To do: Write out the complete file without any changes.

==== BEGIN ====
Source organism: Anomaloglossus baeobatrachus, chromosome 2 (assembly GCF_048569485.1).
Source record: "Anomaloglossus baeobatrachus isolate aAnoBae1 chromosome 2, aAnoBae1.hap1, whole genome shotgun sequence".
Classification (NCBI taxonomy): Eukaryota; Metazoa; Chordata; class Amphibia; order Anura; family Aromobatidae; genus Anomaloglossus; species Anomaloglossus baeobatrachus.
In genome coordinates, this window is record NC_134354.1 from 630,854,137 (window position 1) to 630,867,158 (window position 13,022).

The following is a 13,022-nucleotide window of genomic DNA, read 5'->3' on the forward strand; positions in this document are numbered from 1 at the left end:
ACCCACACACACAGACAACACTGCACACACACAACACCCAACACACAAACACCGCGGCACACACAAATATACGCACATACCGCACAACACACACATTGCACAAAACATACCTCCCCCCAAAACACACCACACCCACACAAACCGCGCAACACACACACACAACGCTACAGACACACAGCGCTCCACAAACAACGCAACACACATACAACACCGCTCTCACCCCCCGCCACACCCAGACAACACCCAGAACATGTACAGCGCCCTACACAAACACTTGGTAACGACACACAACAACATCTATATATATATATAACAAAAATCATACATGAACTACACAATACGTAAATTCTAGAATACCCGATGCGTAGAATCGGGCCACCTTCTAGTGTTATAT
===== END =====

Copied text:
Source organism: Anomaloglossus baeobatrachus, chromosome 2 (assembly GCF_048569485.1).
Source record: "Anomaloglossus baeobatrachus isolate aAnoBae1 chromosome 2, aAnoBae1.hap1, whole genome shotgun sequence".
Classification (NCBI taxonomy): Eukaryota; Metazoa; Chordata; class Amphibia; order Anura; family Aromobatidae; genus Anomaloglossus; species Anomaloglossus baeobatrachus.
In genome coordinates, this window is record NC_134354.1 from 630,854,137 (window position 1) to 630,867,158 (window position 13,022).

The following is a 13,022-nucleotide window of genomic DNA, read 5'->3' on the forward strand; positions in this document are numbered from 1 at the left end:
ACCCACACACACAGACAACACTGCACACACACAACACCCAACACACAAACACCGCGGCACACACAAATATACGCACATACCGCACAACACACACATTGCACAAAACATACCTCCCCCCAAAACACACCACACCCACACAAACCGCGCAACACACACACACAACGCTACAGACACACAGCGCTCCACAAACAACGCAACACACATACAACACCGCTCTCACCCCCCGCCACACCCAGACAACACCCAGAACATGTACAGCGCCCTACACAAACACTTGGTAACGACACACAACAACATCTATATATATATATAACAAAAATCATACATGAACTACACAATACGTAAATTCTAGAATACCCGATGCGTAGAATCGGGCCACCTTCTAGTGTTATAT